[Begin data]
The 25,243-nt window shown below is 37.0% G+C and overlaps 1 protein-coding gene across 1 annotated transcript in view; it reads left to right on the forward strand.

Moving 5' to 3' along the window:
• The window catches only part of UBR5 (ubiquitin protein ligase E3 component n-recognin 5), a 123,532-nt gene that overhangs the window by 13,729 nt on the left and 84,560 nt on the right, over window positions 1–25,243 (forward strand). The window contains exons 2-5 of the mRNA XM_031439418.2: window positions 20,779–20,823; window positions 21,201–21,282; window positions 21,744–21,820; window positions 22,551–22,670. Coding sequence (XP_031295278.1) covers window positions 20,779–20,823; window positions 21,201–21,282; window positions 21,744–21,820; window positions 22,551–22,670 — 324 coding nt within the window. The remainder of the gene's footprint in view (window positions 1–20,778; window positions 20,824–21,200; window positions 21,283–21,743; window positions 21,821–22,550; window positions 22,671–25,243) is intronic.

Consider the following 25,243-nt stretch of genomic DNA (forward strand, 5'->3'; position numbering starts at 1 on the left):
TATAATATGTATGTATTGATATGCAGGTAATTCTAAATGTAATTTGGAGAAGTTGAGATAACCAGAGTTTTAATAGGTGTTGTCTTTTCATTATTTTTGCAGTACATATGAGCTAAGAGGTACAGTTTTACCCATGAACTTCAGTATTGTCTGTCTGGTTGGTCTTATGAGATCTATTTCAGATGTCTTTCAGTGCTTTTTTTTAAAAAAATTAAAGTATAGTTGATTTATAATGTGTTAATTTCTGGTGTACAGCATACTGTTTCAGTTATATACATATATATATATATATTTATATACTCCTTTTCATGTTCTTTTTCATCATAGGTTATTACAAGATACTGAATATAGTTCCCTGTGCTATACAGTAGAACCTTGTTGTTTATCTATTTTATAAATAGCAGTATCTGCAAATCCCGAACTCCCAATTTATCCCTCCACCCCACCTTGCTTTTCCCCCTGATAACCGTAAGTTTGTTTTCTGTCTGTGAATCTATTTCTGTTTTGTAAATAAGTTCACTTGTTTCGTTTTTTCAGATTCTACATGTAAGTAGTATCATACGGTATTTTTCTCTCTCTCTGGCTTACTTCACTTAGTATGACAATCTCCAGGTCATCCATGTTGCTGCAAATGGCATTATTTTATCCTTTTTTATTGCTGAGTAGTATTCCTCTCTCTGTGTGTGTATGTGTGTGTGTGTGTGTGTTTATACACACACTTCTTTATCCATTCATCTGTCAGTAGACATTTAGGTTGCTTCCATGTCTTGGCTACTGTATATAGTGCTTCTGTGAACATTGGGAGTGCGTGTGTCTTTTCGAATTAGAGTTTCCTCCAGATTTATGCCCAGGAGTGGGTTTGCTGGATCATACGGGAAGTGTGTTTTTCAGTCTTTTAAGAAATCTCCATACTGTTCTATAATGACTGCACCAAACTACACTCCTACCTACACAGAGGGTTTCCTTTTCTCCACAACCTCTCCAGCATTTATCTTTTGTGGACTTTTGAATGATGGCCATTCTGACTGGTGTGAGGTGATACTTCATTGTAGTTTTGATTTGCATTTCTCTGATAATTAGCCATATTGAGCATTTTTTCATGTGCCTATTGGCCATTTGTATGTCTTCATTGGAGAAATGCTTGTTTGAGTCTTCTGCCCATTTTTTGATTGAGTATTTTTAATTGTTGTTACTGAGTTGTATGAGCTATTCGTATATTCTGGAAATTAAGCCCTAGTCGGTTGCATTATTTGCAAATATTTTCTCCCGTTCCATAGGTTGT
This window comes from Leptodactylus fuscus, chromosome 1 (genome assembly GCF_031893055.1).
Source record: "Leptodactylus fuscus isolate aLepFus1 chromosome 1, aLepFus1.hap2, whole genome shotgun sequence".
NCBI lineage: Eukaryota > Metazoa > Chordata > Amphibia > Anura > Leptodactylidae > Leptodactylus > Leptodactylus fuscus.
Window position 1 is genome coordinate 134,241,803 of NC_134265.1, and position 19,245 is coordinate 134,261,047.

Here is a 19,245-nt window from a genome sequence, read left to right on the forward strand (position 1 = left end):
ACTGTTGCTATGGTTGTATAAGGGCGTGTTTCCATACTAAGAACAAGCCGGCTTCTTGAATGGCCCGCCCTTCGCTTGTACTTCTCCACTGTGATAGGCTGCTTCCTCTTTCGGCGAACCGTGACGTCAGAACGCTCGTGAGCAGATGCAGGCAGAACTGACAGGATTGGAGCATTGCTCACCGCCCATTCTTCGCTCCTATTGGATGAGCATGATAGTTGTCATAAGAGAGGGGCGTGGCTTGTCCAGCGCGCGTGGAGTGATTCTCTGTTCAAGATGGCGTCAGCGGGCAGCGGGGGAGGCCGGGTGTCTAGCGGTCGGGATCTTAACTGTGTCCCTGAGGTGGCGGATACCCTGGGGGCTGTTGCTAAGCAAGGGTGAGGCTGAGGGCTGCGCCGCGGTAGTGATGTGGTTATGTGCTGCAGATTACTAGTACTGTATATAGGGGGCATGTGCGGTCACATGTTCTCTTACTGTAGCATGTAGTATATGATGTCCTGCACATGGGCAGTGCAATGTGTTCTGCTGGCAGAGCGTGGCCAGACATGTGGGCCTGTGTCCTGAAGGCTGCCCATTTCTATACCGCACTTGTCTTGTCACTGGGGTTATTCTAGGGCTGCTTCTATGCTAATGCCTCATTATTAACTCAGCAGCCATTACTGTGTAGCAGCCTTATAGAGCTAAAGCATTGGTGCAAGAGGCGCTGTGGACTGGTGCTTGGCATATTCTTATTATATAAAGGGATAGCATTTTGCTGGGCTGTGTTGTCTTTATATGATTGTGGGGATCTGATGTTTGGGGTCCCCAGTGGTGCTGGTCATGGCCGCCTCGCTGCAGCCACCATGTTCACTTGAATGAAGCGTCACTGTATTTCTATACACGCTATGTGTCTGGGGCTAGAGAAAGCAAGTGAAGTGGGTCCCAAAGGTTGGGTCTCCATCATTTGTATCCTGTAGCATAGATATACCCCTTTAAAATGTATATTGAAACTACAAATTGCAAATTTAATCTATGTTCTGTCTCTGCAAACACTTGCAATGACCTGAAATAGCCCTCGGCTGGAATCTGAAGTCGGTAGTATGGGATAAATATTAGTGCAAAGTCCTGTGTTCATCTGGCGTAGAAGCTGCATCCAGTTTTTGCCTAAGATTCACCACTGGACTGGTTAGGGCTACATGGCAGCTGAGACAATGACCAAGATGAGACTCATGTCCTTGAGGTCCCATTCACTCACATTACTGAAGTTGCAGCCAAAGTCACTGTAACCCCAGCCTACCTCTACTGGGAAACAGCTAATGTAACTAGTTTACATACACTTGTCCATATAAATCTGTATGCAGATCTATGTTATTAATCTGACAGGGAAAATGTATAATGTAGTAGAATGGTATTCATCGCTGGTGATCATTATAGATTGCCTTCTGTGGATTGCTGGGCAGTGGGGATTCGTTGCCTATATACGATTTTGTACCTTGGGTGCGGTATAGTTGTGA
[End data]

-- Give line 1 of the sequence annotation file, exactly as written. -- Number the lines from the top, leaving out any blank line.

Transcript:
The 25,243-nt window shown below is 37.0% G+C and overlaps 1 protein-coding gene across 1 annotated transcript in view; it reads left to right on the forward strand.